Southolders turned out en masse for a discussion at the East Marion firehouse Saturday morning on the town’s land preservation goals.
It seemed the biggest concern among those on hand was being sure the town makes public its priority list for open space preservation, as well as the criteria for how land is selected for preservation.
Attendees also asked if the town could provide public access to the legal paperwork for preserved land, so that residents could determine if land owners are violating those easements.
“If we understand the criteria that goes into the process, there will be more confidence” in the town’s decision to buy open land, said Drianne Benner of Orient.
Tom Foster, who lives in Peconic and owns land in Orient, said that the criteria for buying open space, as opposed to farmland, are less clear than it should be.
“Should we spend $13 million on Bittner” — a recent open space purchase in Peconic on the Sound — “or $13 million on lots of smaller properties?” he asked.
Lillian Ball, a Peconic resident who serves on the town’s land preservation committee, said the committee spends many hours discussing the criteria for which properties should be preserved. The fact that property owners are willing to sell their properties for conservation also plays a role in determining which parcels are eventually preserved, she added.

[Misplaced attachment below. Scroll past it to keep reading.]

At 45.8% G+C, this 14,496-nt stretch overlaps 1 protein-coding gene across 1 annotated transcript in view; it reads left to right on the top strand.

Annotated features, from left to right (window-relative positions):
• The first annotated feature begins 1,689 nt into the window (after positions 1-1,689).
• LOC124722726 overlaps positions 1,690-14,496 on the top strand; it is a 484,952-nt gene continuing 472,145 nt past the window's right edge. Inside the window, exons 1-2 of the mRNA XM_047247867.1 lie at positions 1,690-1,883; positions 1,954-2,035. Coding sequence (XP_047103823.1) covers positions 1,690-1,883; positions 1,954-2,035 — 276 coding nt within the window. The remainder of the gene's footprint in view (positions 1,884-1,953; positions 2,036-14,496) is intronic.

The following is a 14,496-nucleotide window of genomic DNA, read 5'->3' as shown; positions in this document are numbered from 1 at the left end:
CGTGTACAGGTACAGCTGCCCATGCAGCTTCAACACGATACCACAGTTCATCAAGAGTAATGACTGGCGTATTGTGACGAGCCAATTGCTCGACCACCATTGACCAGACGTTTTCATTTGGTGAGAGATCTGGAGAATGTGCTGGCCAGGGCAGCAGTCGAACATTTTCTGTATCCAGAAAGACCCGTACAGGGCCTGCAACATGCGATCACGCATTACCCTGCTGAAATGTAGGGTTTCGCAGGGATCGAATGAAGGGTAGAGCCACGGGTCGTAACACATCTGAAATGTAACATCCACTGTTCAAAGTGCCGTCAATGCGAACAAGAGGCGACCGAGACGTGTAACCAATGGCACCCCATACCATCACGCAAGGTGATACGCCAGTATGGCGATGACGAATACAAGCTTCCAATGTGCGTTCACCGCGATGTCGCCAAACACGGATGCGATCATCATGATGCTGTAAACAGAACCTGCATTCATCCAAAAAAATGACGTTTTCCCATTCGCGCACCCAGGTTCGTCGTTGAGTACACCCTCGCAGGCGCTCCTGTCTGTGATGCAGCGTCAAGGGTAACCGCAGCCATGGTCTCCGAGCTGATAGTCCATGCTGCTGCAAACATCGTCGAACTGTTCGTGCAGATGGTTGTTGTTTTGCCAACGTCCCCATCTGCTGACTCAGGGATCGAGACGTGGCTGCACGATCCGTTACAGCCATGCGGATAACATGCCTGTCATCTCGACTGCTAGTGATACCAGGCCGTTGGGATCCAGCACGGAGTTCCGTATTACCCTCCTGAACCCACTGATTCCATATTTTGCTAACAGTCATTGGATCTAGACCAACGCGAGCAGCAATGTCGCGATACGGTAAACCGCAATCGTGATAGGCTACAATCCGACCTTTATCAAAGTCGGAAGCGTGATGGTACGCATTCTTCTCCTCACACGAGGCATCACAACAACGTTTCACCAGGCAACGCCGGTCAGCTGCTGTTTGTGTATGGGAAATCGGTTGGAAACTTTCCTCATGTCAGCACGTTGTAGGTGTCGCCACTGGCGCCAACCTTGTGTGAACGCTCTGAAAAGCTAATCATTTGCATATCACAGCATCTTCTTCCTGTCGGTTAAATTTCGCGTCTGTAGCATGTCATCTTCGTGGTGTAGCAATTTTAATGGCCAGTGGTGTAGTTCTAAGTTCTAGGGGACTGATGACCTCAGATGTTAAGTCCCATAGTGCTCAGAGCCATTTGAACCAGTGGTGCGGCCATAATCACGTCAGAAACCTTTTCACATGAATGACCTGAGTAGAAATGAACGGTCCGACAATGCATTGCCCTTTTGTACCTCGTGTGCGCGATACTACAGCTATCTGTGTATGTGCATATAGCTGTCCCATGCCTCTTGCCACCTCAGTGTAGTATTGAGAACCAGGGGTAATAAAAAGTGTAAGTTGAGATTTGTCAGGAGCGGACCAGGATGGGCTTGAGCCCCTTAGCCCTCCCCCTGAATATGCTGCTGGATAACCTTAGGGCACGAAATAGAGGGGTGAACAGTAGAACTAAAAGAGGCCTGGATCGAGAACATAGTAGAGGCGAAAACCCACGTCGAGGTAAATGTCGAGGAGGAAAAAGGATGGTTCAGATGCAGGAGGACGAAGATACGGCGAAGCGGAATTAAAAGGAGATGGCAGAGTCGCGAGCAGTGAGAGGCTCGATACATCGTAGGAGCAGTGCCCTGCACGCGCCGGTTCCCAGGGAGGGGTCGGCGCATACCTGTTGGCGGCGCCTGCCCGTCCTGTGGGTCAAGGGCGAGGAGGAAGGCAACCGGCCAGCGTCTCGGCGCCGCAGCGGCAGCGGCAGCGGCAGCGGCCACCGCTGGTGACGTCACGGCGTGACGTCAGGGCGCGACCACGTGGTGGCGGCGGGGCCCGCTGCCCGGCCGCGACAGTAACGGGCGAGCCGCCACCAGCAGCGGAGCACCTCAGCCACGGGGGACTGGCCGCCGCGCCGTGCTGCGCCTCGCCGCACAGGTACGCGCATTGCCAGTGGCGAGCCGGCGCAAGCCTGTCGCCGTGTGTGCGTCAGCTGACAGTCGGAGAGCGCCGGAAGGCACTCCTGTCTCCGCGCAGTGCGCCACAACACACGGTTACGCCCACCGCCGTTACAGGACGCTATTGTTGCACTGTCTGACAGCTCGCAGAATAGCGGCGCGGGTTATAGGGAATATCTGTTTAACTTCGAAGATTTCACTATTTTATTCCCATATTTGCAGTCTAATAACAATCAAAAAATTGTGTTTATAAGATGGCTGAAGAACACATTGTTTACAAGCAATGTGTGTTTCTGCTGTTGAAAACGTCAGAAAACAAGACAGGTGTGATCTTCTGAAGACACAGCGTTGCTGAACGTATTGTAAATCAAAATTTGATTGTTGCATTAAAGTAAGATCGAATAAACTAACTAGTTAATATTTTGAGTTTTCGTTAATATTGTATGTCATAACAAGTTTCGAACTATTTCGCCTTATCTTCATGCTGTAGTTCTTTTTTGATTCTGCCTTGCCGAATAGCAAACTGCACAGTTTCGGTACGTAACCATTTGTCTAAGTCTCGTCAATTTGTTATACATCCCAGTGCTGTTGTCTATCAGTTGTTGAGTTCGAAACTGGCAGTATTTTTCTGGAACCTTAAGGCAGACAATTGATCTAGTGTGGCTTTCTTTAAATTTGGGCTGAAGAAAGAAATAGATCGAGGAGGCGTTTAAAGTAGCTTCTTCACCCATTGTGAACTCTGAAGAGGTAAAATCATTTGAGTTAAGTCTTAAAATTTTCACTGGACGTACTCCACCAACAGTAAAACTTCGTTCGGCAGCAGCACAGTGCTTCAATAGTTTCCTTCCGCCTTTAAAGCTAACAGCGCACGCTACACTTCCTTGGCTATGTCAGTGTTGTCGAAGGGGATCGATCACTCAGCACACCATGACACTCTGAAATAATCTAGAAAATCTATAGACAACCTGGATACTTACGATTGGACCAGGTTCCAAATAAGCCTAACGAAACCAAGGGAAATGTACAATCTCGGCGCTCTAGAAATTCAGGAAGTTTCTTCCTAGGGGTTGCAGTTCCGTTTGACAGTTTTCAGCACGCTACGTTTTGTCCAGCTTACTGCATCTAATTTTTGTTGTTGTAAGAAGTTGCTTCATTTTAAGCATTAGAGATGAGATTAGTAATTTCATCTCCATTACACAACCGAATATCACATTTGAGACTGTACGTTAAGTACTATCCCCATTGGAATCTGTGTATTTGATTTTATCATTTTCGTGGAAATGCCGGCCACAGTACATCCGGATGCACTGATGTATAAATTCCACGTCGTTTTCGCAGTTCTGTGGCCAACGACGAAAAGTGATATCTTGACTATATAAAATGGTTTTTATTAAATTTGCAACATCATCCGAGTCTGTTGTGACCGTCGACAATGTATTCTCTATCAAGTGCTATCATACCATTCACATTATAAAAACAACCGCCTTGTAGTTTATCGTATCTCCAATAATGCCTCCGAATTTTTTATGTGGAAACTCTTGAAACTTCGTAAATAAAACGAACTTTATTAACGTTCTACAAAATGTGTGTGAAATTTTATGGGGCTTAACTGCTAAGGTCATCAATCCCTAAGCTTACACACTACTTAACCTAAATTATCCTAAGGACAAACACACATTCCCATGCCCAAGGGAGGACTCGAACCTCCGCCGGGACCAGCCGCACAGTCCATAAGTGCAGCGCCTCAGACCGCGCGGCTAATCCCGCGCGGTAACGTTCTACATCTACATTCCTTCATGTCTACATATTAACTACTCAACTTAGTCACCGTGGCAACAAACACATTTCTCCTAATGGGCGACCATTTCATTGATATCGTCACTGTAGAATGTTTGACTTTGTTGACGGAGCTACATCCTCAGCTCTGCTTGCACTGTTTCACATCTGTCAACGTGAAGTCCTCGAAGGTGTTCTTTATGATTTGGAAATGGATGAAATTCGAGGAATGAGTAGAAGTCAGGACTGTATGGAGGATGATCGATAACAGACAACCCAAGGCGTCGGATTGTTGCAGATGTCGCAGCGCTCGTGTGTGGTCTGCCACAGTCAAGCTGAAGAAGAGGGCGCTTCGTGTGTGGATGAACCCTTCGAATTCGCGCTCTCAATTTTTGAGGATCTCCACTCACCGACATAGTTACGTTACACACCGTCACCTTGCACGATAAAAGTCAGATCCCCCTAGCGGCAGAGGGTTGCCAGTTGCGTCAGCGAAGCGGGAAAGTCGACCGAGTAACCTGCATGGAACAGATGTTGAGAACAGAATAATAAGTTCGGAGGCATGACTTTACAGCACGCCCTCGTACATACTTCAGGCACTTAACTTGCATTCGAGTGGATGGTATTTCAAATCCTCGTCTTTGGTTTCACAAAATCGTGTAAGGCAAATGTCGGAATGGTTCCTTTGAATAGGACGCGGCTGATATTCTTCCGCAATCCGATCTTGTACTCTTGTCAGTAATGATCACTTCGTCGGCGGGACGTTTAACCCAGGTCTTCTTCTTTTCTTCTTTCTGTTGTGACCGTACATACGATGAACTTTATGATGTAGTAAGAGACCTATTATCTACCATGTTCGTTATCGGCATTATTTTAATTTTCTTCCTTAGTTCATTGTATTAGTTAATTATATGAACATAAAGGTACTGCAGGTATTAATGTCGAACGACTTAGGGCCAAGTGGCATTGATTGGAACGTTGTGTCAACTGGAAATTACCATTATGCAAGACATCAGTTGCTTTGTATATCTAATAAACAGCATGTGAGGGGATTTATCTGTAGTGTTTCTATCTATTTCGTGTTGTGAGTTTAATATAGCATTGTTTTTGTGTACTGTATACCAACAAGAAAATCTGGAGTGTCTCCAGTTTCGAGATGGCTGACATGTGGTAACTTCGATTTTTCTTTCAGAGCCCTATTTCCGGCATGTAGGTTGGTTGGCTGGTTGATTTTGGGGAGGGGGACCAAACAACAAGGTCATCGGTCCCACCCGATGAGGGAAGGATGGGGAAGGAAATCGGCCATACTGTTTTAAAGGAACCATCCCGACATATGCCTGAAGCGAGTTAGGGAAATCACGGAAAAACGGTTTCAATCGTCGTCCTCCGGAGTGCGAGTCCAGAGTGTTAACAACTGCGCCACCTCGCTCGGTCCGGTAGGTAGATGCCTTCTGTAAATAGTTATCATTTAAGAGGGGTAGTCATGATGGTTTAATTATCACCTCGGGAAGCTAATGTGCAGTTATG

She said criteria for open space preservation range from scenic vistas to the natural resources on a given parcel to the importance of the groundwater aquifer beneath the land. And the offers they receive from landowners who want their property conserved are also a consideration.
“Occasionally we get offered something that’s a tremendous deal,” she said.
Another major concern was the town’s plan to zone Plum Island before the federal government sells the 840-acre island.
A plan to zone the island has been in the works for several years but has not yet be completed — in part because the town has been waiting to receive an inventory of the island’s natural resources as well as a draft environmental impact statement on the sale. A public meeting on that study will be held at Greenport High School on Oct. 18.
Planning Director Heather Lanza said Southold plans to zone Plum Island this fall.
Ruth Anne Bramson of East Marion, who is working on a book about Plum Island’s history and has led several historical society tours of the island, said she hopes the zoning takes into account the historical significance of the island.
In addition to the 19th-century fort on the island, she said a grave of a soldier from the Revolutionary war, Thomas Gardiner, is also on the island.
“It’s a very interesting microcosm of American history and culture,” she said.
Other people at the meeting said they would like the town to give the island a residential zoning classification for now, and then fill in the particulars later. There has never been any zoning on the island, which has been in federal hands since before Southold Town zoning existed.
A second meeting will be held this Thursday, Sept. 20, at 7 p.m. at the Peconic Lane Community Center.